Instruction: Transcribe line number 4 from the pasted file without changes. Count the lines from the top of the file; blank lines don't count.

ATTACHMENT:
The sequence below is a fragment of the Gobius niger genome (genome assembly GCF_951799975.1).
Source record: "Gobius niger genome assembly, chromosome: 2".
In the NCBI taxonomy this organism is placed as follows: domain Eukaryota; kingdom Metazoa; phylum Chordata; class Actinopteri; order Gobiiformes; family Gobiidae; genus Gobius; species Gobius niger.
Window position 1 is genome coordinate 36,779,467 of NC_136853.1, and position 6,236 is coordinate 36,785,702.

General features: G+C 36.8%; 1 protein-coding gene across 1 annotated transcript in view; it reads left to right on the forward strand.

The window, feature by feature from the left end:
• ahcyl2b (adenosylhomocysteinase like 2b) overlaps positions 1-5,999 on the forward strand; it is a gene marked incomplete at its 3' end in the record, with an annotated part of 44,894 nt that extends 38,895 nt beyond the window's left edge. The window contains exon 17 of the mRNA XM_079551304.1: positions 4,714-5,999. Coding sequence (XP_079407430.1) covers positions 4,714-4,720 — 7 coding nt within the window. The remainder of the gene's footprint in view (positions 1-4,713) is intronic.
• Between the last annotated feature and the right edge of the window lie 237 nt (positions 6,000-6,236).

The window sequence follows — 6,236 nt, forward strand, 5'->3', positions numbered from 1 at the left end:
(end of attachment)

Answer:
Window position 1 is genome coordinate 36,779,467 of NC_136853.1, and position 6,236 is coordinate 36,785,702.